Chan Chun Sing

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Chan Chun Sing
陈振声
Chan Chun Sing in Singapore.jpg
Chan in 2018
Minister for Education
Assumed office
15 May 2021
Prime MinisterLee Hsien Loong
Second MinisterMaliki Osman
Preceded byLawrence Wong
Minister-in-charge of Public Service
Assumed office
1 May 2018
Preceded byTeo Chee Hean
Minister for Trade and Industry
In office
1 May 2018 – 14 May 2021
Prime MinisterLee Hsien Loong
Second MinisterTan See Leng
Preceded byLim Hng Kiang (Trade)
S. Iswaran (Industry)
Succeeded byGan Kim Yong
Party Whip of the People's Action Party
In office
28 September 2015 – 5 June 2019
Preceded byGan Kim Yong
Succeeded byJanil Puthucheary
Minister in the Prime Minister's Office
In office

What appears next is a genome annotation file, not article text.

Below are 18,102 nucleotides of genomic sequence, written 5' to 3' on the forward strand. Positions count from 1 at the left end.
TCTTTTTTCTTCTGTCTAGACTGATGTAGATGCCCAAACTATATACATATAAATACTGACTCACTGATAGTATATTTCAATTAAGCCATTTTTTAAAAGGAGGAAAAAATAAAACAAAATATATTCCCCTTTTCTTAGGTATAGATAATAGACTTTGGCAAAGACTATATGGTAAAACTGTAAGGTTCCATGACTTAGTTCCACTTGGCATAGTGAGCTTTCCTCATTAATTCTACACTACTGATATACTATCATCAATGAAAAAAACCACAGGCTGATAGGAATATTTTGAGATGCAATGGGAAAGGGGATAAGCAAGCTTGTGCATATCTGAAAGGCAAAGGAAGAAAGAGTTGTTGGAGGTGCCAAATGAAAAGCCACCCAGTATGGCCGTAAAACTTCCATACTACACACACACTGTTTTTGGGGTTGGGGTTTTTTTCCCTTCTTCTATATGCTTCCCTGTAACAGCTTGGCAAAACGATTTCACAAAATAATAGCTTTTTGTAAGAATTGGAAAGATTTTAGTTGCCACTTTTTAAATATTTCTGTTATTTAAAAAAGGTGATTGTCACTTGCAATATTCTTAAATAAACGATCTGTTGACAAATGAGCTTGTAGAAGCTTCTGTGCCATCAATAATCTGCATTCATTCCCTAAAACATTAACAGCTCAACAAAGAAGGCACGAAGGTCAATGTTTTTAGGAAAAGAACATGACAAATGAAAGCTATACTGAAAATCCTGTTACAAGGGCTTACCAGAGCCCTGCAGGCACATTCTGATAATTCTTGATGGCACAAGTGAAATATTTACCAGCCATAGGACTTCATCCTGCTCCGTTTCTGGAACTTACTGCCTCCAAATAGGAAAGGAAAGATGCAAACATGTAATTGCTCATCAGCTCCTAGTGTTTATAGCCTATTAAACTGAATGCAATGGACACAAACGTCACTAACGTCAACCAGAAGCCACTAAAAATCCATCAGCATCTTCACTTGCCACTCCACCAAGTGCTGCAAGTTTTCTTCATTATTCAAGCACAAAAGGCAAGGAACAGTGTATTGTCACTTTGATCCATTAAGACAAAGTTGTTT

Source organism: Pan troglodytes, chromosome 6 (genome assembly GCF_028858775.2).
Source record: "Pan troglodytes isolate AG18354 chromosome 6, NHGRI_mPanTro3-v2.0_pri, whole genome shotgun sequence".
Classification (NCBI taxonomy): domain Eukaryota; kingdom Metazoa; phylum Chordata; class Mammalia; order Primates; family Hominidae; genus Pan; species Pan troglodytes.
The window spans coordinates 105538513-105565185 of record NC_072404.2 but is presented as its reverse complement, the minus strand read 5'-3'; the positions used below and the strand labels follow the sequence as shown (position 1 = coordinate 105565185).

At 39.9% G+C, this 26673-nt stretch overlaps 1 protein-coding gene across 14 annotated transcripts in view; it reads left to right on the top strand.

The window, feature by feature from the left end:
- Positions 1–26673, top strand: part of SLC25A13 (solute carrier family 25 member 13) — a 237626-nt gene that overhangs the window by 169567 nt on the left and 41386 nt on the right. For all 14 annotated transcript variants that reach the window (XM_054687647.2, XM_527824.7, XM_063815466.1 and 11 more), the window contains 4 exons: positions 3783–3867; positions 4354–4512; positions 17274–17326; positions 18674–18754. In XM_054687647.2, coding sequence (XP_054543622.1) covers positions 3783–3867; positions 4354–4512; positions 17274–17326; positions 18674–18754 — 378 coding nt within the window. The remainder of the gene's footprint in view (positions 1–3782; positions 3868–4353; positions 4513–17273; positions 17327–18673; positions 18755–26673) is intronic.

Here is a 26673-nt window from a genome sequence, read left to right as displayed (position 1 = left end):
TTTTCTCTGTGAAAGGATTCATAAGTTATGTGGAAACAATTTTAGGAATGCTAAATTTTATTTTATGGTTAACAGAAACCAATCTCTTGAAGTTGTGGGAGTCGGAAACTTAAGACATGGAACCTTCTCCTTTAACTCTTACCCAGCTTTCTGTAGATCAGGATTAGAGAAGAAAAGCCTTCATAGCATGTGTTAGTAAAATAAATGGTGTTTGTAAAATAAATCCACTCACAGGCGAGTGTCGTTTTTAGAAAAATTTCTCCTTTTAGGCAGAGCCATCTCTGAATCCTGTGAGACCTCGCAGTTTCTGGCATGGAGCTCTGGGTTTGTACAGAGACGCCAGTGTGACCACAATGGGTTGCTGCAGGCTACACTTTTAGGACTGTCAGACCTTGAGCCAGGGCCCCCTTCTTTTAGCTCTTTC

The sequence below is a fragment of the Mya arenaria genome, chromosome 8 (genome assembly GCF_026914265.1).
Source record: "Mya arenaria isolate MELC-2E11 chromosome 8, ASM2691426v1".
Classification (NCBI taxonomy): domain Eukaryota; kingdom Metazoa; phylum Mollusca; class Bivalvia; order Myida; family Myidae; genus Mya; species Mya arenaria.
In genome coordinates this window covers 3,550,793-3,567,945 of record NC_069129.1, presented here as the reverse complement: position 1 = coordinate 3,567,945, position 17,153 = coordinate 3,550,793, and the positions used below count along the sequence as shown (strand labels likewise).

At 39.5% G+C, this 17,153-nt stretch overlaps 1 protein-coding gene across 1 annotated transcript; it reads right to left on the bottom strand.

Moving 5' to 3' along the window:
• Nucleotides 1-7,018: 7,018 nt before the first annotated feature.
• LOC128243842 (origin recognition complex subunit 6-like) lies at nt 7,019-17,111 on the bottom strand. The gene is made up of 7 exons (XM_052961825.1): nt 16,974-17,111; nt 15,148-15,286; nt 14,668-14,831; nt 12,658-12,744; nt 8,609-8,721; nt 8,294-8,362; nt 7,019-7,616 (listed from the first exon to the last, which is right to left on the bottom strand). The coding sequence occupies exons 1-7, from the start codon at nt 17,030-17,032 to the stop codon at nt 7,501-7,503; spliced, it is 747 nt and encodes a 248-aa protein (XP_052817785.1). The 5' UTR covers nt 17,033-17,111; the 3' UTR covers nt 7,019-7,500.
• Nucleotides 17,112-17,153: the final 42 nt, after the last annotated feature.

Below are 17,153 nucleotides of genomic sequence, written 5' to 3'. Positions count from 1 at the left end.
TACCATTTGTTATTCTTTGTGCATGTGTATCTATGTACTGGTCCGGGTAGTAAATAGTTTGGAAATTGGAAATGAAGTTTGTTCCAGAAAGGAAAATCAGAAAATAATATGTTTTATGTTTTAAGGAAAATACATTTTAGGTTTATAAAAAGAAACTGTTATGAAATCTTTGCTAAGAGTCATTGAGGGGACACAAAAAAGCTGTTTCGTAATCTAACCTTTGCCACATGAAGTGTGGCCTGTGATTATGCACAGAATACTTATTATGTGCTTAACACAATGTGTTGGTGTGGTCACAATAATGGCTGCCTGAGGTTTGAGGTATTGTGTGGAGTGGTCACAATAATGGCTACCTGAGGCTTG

9 April 2015 – 30 April 2018
Prime MinisterLee Hsien Loong
Succeeded byNg Chee Meng
Indranee Rajah
Secretary-General of the
National Trades Union Congress
In office
4 May 2015 – 30 April 2018
DeputyHeng Chee How
Preceded byLim Swee Say
Succeeded byNg Chee Meng
Minister for Social and Family Development
In office
1 November 2012 – 9 April 2015
Acting: 1 November 2012 – 31 August 2013
Prime MinisterLee Hsien Loong
Preceded byHimself
(as Minister for Community Development, Youth and Sports)
Succeeded byTan Chuan-Jin
Second Minister for Defence
In office
1 September 2013 – 8 April 2015
MinisterNg Eng Hen
Preceded byNg Eng Hen
Succeeded byLui Tuck Yew
Senior Minister of State for Defence
In office
1 August 2012 – 31 August 2013
MinisterNg Eng Hen
Succeeded byMaliki Osman
Minister of State for Information, Communications and the Arts
In office
21 May 2011 – 31 July 2012
MinisterYaacob Ibrahim
Member of Parliament
for Tanjong Pagar GRC
(Buona Vista)
Assumed office
7 May 2011
Preceded byLim Swee Say
Majority32,470 (26.26%)
Personal details
Born (1969-10-09) 9 October 1969 (age 53)[1]
Singapore